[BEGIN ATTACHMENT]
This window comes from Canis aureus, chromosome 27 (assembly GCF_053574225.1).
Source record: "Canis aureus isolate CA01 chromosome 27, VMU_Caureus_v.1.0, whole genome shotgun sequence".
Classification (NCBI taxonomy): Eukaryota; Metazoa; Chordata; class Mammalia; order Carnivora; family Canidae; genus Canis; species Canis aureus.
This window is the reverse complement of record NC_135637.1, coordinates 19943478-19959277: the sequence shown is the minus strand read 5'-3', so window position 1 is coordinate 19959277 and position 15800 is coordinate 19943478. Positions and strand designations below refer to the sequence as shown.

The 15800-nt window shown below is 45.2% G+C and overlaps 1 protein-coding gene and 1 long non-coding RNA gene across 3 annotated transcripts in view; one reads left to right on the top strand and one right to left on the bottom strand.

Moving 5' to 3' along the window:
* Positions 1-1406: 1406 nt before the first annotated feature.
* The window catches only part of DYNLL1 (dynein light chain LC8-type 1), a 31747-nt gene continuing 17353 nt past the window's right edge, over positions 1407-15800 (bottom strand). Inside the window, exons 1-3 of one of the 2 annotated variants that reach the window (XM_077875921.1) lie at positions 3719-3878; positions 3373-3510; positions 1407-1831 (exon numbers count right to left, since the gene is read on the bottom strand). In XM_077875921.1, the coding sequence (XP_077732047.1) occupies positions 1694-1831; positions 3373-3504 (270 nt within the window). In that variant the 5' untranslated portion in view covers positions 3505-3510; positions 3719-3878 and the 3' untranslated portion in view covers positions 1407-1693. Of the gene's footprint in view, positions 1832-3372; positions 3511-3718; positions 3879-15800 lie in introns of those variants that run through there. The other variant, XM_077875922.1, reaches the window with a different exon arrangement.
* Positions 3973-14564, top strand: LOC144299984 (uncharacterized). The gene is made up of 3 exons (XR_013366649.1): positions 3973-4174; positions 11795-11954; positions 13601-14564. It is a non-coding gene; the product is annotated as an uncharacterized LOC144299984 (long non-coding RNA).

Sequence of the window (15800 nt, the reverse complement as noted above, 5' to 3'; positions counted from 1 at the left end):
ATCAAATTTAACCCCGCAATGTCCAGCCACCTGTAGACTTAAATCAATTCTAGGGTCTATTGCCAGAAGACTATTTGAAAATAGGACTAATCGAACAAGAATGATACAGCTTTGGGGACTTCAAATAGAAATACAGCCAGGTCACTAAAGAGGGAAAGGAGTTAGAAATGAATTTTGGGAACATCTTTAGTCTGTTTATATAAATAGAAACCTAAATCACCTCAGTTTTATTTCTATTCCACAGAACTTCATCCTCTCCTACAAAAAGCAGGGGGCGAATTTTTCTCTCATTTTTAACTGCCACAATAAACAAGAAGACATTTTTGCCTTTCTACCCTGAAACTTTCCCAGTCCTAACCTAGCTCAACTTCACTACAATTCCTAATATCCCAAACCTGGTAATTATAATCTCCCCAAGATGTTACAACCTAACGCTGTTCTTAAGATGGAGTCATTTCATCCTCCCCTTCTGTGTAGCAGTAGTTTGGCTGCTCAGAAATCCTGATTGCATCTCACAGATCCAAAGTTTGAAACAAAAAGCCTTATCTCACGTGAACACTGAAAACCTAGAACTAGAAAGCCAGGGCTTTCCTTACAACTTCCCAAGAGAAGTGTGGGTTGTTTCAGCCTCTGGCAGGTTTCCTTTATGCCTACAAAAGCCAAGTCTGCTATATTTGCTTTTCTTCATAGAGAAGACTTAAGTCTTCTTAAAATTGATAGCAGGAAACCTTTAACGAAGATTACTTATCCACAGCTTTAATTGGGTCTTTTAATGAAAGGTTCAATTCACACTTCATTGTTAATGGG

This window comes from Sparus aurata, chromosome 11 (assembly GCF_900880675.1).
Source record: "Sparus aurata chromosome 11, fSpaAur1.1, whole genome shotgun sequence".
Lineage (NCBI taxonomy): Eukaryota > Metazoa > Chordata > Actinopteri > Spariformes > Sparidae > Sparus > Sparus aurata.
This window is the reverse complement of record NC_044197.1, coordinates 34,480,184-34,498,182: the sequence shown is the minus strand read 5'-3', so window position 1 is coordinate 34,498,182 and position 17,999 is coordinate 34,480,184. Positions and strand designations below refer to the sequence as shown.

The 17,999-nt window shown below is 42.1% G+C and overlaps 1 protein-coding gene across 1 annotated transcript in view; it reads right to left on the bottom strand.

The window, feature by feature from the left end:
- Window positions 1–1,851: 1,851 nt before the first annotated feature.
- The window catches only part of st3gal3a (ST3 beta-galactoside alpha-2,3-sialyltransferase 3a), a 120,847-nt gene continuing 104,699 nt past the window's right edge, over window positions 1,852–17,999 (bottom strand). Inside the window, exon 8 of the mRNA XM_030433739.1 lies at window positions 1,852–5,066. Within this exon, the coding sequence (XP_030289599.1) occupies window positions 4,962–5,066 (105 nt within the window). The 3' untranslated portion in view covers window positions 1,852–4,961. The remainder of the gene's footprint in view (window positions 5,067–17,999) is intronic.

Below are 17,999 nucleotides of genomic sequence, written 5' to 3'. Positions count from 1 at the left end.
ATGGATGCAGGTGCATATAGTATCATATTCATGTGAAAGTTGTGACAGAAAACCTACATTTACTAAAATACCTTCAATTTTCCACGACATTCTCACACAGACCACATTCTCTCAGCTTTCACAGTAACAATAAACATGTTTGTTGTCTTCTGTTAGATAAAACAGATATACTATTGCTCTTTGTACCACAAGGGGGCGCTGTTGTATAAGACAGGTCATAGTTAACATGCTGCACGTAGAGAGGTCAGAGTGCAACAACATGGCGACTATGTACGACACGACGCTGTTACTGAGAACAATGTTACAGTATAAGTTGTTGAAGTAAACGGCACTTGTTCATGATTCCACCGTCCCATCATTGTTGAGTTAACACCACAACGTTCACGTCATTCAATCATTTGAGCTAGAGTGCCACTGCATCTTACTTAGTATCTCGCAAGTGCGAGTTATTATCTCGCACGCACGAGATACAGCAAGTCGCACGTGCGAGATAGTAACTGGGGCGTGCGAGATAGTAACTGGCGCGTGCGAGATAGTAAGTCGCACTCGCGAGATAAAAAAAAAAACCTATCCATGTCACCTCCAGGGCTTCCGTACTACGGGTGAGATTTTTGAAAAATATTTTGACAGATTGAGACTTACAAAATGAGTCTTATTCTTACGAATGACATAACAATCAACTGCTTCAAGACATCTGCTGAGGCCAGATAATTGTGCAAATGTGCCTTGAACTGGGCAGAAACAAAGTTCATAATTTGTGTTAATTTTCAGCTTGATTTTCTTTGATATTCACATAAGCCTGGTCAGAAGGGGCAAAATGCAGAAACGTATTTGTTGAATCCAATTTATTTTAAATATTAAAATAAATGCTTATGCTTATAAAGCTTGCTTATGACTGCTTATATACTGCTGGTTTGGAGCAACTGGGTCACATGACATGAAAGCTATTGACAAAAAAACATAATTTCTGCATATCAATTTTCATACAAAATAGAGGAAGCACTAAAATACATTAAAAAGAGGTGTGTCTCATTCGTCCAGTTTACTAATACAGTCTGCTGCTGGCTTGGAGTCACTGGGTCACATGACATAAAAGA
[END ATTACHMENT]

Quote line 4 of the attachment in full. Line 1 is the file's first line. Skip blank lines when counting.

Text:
This window is the reverse complement of record NC_135637.1, coordinates 19943478-19959277: the sequence shown is the minus strand read 5'-3', so window position 1 is coordinate 19959277 and position 15800 is coordinate 19943478. Positions and strand designations below refer to the sequence as shown.